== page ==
Albufeira

As the snow is currently falling here in the UK, and we’re still unable to go on any new adventures, I thought I’d take a trip down memory lane, looking back on a solo trip I took to Portugal in February 2019.

Fingers crossed we won’t have to wait too long before we can all travel again, but in the meantime, I hope you enjoy heading back to the warmer climes of The Algarve with me.

This post was originally published on 5th February 2019 and updated on 7th February 2021.

My first taste of Albufeira

Yesterday was my first full day in Portugal. I’m staying 4km outside of old town Albufeira, and with my trip being out of season, many of the shops and restaurants nearby were still closed.

Having decided to head into central Albufeira, aiming for the old town, I could either take a taxi, a local bus or walk the 4km from my hotel into Albufeira. As it was such a lovely morning, and I was looking forward to exploring, I decided to walk.

I often find that we are so busy focusing on where we want to get to on our adventures, that we forget to stop and take in the journey. Walking gives us that real opportunity to see what’s around us and to take in our surroundings.

Albufeira sits on the southern coastline of Portugal in the popular tourist destination, The Algarve. Due to it’s proximity to Morocco, the summers in Albufeira are warm and the winters mild. Having never been abroad in February before, it was hard to know what to expect weather-wise, and it had been equally as tricky to know what clothes to pack. The weather was looking beautifully sunny, but with it only being February, the air was also fresh, so I headed out in a thin jumper, T-shirt and jeans.

The walk into Albufeira isn’t the prettiest. Whilst the road takes you close to the coastline, you can’t see the sea until you reach Albufeira itself.

I passed ‘the strip’ on my way into town, which is the party area of the resort. Without sounding old, I was grateful that I wasn’t spending my week there. Don’t get me wrong, I love a night out, and maybe I’m generalising here, but no matter which European seaside resort I find myself in, the main aim of the strip seems to be to get so drunk you’re sick, and to end up in a bed that isn’t your own. Spending all that money doing what you could be doing back home, albeit the weather would be more unpredictable back home weather, seems a bit daft. Or perhaps I am just getting old!

It took me around 50 minutes to walk into town, and when I arrived, I wasn’t disappointed.

By this point, the weather was warming up. Off came the jumper, along with thoughts of, why didn’t I pack any lighter trousers!?!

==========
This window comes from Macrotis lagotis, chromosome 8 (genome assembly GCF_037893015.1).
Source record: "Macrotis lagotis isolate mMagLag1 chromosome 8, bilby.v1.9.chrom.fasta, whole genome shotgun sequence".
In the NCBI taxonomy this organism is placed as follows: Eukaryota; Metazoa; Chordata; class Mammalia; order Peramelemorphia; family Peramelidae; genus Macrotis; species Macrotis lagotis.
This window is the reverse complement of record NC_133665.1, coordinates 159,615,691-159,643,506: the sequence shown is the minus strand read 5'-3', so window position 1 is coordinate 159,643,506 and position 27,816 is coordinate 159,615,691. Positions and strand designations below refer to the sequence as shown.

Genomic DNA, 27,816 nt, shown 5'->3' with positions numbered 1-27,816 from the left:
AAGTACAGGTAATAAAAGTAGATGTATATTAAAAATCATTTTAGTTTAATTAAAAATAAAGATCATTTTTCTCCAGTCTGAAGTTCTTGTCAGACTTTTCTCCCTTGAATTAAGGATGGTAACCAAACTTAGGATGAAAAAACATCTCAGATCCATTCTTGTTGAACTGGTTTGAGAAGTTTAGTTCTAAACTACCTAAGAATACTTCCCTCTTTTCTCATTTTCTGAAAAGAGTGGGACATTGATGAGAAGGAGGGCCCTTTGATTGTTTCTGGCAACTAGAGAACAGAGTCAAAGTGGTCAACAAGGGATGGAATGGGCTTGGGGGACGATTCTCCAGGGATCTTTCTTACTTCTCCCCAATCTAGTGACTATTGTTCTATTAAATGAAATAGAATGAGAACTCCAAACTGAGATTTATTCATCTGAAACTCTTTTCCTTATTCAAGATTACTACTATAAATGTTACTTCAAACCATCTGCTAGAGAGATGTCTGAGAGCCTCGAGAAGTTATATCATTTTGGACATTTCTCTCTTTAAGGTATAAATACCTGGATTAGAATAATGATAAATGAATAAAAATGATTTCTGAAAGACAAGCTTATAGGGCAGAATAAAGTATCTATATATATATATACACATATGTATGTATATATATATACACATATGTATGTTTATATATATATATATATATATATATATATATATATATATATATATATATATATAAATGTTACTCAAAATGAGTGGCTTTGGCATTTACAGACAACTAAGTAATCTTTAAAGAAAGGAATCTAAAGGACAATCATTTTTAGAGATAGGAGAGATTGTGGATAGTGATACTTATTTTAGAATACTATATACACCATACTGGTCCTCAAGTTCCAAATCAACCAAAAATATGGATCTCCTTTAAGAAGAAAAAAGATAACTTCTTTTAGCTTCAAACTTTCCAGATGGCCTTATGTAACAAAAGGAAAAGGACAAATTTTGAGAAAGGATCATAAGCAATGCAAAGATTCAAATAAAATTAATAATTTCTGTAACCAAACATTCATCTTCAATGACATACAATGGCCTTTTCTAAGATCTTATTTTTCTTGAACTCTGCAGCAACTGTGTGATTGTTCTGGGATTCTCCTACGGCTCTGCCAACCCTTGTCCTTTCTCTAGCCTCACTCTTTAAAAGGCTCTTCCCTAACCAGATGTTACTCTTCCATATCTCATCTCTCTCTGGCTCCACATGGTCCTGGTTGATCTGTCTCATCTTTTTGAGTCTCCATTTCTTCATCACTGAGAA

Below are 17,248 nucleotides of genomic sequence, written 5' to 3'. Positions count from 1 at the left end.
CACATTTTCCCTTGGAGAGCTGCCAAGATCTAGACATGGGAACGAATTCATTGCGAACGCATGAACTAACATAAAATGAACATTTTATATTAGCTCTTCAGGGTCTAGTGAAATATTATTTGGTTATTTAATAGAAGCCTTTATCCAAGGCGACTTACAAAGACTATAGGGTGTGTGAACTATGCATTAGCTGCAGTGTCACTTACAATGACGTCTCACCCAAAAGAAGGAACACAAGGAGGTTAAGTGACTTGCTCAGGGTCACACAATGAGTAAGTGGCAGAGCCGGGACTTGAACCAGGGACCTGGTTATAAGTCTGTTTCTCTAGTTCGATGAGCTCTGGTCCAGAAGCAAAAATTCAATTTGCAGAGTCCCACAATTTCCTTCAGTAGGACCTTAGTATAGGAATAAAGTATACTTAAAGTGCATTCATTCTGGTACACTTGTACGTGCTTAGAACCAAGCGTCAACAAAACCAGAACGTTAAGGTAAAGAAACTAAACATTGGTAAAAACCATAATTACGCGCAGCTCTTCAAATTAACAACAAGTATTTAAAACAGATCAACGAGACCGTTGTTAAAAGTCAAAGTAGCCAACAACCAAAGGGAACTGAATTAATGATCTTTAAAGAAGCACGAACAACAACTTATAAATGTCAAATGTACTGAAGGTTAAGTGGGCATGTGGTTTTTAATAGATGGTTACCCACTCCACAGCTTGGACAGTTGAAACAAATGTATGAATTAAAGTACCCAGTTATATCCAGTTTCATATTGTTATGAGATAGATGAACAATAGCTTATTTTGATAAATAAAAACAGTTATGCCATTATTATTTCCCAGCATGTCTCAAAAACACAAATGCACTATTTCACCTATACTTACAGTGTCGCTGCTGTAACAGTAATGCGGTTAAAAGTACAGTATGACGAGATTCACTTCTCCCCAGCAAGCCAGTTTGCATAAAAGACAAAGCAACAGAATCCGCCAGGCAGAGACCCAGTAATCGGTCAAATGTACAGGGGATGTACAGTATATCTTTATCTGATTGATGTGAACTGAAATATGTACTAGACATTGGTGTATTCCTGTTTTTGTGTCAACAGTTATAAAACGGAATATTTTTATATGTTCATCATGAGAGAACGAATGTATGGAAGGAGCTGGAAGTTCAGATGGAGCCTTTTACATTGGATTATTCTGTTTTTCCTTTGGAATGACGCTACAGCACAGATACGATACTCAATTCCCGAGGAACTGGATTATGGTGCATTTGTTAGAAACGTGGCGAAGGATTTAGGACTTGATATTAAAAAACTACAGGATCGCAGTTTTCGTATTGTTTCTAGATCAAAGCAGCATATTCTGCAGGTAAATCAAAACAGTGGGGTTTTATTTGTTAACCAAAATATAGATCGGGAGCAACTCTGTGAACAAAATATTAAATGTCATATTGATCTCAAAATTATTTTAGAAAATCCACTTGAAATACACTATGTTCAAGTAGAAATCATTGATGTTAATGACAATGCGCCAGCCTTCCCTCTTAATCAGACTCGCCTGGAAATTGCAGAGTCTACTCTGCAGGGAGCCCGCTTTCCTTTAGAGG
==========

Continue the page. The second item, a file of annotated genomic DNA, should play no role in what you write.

I’ve barely seen a cloud in the sky so far, and when you’re in the sun, even at this time of year, it’s hot enough to make this gingernut start to turn a nice shade of pink!

The Old Town

On my arrival, I decided to take a walk straight up into the old town. It wasn’t quite lunchtime, so I had some time to explore before I needed to start looking for a pit stop. As I headed into the old town, I kept seeing signs pointing towards ‘Miradouro’. Miradouro in English means ‘viewpoint’, so I began to follow these signs to see where they lead.

The Miradouro turned out to be a beautiful spot above the beach, which overlooked the coastline below. The views were stunning. From the Miradouro, I decided to keep walking as I had spotted signs pointing towards the marina. As I wouldn’t be in Portugal for long enough to return to the old town, I decided to keep walking towards the marina. I also hoped I might find somewhere to stop for some lunch whilst I was there.

Although I love exploring on my own, as I got closer to the marina, I felt very aware that there were fewer tourists along this route. It seemed to be much more of a residential area, so I decided to turn back and walk back towards the old town.

As I got closer to the restaurants, I left the path and hopped down onto the beach. The beaches in Albufeira are stunning. Everywhere I have been so far I have found to be spotlessly clean. The sands are golden and pebble free, there’s barely any rubbish or very little seaweed lying strewn across the golden sands.

I wished I had worn my sandals instead of my trusted Nike trainers, so off they came, allowing my feet to breath. It felt so good to feel the sand between my toes.

Sardines and Caipirinha’s